JUCKER & THE JOKER

Ask questions, discuss and debate your strategies, euchre polls and more
Post Reply
irishwolf
Posts: 127
Joined: Tue Apr 24, 2018 9:33 pm

JUCKER & THE JOKER

Post by irishwolf » Fri Dec 07, 2018 12:27 am

There is some erroneous and misleading stuff about the Joker and the word Jucker. It is true that David Parlett, an English card historian, published that the origin of "Euchre - Eucre" (1990 & 1991 books) came from an Alsatian game called Juckerspiel (French providence with a German culture - our Jack was called a 'Bauer' we changed it to Bower as we know it today). Every card game comes from some 'parent' game, historically. That may not be true today, but was true almost without exception pre-1900. The parent game of Euchre and Juckerspiel appears to be a very old game called Triomphe, also called French Ruff (I won't give the details of this game in this forum.)

There never has been published how the game call Juckerspiel was played. So the game was introduced by Hessian soldiers (prisoners) who had some of these Alsatians among their ranks. Over 5000 of the Hessian soldiers, as prisoners, deserters, etc. never went back to Europe at the end of the Revolutionary War. The Americans took the game, Jucker sounds like how we would pronounce Euchre. But the first spelling was without the "H", spelled Eucre. I have documentation of the early spelling.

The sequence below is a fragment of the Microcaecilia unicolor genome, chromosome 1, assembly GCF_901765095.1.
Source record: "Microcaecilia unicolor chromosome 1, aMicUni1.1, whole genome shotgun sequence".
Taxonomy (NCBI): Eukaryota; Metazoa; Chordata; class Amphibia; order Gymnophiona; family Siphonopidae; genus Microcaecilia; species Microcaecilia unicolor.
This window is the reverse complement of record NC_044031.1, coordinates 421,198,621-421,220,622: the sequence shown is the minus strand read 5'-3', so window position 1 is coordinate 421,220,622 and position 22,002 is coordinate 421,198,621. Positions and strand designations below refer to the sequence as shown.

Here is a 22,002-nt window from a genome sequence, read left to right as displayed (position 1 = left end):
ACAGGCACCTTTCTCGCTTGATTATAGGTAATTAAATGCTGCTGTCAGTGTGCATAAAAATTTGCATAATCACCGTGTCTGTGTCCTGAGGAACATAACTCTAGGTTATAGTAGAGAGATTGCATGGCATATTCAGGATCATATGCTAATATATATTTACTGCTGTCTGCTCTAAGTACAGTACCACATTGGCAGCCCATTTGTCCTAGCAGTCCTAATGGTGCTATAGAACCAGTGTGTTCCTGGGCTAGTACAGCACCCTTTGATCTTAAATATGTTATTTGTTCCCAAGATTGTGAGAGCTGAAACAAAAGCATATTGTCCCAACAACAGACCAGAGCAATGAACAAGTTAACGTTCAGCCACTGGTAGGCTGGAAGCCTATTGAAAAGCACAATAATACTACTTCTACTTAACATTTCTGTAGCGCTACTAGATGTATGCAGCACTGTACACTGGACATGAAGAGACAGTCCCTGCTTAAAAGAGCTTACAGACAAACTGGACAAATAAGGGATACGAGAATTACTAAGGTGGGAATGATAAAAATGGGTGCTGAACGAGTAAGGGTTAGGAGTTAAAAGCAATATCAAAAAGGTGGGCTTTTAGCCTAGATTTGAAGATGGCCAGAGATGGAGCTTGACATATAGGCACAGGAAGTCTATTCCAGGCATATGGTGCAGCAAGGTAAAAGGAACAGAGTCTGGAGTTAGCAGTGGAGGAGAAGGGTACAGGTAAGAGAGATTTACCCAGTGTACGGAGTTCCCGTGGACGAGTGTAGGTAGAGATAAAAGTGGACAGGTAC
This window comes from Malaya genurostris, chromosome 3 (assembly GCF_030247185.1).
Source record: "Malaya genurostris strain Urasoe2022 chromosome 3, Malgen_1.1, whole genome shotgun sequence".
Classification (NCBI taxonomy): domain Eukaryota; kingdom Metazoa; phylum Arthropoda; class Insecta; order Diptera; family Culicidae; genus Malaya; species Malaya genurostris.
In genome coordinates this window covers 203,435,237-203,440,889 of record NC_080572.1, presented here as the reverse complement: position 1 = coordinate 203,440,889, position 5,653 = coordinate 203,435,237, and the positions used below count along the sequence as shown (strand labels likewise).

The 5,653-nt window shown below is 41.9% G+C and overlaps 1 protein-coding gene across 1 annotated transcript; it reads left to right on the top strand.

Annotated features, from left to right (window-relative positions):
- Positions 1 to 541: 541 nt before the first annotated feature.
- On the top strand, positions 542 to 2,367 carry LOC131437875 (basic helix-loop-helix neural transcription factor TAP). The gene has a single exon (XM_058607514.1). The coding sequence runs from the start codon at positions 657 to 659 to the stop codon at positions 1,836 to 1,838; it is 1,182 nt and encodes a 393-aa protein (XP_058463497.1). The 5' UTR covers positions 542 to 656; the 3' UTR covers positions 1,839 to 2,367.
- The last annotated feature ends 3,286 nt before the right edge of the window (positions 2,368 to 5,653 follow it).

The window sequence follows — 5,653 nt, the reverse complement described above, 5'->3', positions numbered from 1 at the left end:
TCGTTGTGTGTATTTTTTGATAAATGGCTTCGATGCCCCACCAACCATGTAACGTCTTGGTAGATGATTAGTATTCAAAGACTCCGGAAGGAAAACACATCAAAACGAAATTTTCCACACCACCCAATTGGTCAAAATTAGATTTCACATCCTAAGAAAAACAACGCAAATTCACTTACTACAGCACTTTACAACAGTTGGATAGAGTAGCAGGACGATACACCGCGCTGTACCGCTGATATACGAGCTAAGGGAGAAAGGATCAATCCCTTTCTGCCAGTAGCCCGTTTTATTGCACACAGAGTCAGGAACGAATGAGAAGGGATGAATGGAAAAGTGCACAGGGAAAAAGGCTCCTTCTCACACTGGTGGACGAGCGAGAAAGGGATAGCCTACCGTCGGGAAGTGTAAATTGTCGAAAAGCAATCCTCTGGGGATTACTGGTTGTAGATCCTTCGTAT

As our game moved on variations of the standard game were introduced. The "Joker" card, originally just a "blank card" without any chacter notations printed and it was called the Imperial card/bower (and other names as well), as the Best Bower with rank over the Right Bower and Left Bower. One of the first, if not the first to develop the Joker card was Samuel Hart, in 1862. Later card manufacturers renamed the blank card, i.e. Imperial bower and settled on calling it the Joker card. Before it was called the Joker card, Cornish miners, mainly from the copper mines of the U.P. (Michigan), took the game back to Cornwall. They called it the card the "Benny" because a name had not been settled on to call it the Joker card.

There are several postings on the Internet, that have now said that the work "Joker" came from the word "Jucker". This is false, a myth! So why do do I state this. 1) The origin of Euchre being traced to Juckerspiel did not occur until 1990 by D. Parlett. 2) You or anyone, past or present researchers, has never found the word Jucker in books or journals. There were many discussions in the late 1800s and early 1900s trying to find the origin of Euchre and derivation of the word without success. Thus if the word Jucker as it relates to Euchre was not known until 1990, it follows that the word "Joker" could not have been come from the word "Jucker."

(to be continued)

Irishwolf (I am a Euchre Historian)



Catch10110
Posts: 9
Joined: Sat Jun 02, 2018 12:50 pm
Location: Aurora, IL

Post by Catch10110 » Thu Dec 13, 2018 12:31 pm

Why did we lose the ability to call Jambone and Jamboree?

irishwolf
Posts: 127
Joined: Tue Apr 24, 2018 9:33 pm